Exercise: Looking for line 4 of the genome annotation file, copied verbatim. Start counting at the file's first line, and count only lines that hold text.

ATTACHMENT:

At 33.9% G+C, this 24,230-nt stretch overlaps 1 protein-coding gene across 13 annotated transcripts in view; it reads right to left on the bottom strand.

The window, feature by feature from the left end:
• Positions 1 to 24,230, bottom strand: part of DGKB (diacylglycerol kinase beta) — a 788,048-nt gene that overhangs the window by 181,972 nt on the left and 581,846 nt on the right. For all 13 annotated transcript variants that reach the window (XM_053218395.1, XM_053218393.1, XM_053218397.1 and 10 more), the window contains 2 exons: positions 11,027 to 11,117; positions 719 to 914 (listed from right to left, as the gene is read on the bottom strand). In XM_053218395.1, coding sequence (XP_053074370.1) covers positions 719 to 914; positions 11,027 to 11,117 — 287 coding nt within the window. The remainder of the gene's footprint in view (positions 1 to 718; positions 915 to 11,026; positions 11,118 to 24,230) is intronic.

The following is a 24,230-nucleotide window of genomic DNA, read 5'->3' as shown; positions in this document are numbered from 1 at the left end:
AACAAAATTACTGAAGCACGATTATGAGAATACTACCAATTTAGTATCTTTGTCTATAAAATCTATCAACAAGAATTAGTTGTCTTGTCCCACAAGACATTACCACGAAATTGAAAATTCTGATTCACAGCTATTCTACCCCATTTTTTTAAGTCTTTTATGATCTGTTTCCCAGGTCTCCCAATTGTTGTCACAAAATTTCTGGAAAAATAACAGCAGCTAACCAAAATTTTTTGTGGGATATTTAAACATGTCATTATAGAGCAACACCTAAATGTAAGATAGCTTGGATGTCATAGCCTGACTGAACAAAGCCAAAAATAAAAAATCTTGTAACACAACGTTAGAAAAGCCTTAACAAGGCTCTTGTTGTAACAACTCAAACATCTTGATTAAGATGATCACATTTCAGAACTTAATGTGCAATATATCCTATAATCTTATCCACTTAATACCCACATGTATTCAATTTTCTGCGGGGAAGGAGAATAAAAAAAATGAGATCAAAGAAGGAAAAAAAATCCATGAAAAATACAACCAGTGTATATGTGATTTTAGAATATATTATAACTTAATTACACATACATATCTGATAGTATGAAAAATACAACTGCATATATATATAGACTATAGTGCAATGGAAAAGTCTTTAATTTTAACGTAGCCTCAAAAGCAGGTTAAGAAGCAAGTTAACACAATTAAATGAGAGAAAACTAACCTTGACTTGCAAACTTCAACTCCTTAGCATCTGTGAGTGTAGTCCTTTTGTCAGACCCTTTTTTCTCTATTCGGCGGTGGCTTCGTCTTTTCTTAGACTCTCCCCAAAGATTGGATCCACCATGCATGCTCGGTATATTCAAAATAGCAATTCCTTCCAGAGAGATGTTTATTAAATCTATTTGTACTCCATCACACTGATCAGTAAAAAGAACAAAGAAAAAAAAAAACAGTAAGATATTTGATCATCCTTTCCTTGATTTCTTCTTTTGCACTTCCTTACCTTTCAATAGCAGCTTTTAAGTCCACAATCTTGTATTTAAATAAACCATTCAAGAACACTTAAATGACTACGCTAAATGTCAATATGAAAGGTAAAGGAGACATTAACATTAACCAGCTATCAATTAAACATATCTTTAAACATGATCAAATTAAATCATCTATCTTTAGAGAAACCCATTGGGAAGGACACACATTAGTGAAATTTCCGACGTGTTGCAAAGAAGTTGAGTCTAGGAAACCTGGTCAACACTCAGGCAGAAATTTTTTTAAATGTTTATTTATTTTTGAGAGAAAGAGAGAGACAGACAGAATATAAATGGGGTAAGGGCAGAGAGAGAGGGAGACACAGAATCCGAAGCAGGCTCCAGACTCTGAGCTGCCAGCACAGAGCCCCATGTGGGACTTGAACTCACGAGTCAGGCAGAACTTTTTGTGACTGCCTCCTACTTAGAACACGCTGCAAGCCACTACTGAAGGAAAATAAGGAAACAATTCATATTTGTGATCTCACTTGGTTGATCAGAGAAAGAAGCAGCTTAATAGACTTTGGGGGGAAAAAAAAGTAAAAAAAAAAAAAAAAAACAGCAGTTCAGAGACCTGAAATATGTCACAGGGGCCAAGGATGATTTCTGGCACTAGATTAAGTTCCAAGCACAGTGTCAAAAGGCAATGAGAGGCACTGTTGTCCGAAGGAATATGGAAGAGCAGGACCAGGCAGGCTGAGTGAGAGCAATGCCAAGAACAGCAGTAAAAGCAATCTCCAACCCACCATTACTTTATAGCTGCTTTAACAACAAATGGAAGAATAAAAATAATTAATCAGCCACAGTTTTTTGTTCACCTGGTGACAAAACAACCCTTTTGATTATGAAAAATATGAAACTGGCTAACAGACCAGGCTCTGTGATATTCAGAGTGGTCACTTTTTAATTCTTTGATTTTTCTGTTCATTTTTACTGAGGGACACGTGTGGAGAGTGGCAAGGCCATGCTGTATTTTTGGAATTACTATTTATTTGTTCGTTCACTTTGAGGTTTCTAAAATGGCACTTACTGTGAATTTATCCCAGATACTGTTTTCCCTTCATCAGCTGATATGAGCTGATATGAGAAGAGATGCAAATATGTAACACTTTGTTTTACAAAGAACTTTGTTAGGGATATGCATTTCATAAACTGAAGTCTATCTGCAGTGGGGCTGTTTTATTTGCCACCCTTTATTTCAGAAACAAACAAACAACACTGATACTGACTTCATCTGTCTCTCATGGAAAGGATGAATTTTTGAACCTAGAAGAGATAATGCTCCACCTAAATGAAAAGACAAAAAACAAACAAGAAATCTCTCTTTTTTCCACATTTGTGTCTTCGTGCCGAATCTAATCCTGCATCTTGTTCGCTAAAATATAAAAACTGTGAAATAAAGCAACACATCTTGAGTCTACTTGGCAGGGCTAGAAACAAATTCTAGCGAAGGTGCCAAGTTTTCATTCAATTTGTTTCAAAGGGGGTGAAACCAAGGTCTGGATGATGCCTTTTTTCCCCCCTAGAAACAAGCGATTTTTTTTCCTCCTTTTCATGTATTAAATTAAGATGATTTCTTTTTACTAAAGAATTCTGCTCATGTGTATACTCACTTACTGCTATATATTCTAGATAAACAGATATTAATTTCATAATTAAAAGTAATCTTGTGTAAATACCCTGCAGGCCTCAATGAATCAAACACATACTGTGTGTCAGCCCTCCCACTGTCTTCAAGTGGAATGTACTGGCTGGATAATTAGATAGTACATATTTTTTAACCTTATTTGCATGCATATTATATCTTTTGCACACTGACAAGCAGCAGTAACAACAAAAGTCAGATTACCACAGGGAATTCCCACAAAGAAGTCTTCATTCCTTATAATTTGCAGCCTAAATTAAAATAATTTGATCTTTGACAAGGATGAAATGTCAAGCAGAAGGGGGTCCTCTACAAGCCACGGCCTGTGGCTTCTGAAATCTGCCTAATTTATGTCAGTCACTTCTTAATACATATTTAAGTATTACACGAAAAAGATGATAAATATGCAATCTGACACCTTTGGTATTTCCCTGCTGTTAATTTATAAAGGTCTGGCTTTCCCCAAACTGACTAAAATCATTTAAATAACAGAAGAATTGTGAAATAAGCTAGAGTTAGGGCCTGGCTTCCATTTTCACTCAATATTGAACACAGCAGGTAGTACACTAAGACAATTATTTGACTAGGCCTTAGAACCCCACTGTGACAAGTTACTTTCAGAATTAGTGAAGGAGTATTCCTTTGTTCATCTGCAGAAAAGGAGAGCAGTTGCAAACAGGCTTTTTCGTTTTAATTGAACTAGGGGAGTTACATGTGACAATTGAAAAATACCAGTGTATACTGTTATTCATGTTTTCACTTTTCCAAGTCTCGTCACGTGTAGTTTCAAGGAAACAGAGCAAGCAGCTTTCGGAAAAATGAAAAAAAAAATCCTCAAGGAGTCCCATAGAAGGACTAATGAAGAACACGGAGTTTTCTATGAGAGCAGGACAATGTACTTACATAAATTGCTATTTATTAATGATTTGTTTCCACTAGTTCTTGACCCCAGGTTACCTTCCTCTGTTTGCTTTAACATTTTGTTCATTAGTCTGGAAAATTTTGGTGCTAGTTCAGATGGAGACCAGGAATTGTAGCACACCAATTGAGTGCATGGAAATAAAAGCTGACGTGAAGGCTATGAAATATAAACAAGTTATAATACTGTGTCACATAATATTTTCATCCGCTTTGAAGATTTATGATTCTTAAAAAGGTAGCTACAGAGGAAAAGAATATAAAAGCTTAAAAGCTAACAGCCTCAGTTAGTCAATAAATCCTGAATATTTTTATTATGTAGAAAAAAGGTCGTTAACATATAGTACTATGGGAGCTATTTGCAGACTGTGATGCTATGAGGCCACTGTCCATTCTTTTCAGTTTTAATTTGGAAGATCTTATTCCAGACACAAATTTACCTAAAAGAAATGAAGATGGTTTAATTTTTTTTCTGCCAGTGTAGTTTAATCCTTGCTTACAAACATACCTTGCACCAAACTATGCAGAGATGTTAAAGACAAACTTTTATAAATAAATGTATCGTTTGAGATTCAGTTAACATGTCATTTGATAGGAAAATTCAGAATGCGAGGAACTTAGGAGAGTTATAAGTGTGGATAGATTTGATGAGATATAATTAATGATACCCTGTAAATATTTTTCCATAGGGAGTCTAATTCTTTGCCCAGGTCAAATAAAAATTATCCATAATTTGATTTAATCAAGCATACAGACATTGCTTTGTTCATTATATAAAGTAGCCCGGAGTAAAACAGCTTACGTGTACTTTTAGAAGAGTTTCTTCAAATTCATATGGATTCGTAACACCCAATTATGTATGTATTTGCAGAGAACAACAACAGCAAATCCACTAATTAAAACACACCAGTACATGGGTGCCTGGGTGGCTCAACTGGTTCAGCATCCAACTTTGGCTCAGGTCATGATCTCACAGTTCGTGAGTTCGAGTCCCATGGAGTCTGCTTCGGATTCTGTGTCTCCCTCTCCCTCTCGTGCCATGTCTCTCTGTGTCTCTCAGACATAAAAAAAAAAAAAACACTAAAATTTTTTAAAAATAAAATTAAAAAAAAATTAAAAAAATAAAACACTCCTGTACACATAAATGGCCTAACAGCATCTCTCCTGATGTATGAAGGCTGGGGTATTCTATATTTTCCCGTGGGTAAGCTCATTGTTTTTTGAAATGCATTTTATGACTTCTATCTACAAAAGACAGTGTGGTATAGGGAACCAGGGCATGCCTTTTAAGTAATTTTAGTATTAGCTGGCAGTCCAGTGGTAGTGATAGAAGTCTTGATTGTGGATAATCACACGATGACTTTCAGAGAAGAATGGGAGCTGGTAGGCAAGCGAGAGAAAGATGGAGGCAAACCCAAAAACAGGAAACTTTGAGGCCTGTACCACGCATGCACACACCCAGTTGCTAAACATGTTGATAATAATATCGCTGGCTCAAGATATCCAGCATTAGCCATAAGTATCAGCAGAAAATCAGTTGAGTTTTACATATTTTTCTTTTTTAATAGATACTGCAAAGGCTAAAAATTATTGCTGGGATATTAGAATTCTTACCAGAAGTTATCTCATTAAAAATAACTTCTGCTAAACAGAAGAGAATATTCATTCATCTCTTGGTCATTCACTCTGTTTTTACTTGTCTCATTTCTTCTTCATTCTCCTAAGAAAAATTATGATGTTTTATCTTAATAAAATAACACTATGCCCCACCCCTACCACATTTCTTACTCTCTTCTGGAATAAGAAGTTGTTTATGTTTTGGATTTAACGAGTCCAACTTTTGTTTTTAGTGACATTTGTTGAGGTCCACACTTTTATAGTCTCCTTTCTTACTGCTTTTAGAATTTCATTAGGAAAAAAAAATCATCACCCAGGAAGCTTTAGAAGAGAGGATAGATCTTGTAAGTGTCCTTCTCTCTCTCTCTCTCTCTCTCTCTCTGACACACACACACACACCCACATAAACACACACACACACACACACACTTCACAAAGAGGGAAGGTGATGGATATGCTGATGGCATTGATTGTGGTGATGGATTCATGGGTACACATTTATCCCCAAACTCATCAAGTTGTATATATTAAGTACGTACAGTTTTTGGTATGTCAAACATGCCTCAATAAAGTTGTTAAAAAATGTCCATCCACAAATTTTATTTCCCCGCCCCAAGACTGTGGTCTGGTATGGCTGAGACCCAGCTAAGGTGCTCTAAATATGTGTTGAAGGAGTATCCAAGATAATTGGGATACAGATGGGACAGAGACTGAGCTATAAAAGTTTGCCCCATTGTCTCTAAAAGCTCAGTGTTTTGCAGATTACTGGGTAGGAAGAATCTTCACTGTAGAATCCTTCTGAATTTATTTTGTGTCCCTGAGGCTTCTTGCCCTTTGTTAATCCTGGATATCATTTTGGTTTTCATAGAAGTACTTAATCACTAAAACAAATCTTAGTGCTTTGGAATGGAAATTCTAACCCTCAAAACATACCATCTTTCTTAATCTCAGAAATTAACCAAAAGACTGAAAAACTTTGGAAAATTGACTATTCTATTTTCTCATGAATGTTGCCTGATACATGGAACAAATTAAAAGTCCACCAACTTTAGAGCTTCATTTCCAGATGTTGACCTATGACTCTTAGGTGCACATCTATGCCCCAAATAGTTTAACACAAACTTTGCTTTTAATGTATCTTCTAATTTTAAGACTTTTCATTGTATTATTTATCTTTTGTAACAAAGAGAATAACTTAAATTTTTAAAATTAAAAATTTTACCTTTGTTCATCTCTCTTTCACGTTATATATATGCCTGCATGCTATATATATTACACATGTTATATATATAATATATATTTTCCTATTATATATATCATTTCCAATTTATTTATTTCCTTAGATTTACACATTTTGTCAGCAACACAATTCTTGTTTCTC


The following is a 24,230-nucleotide window of genomic DNA, read 5'->3' as shown; positions in this document are numbered from 1 at the left end: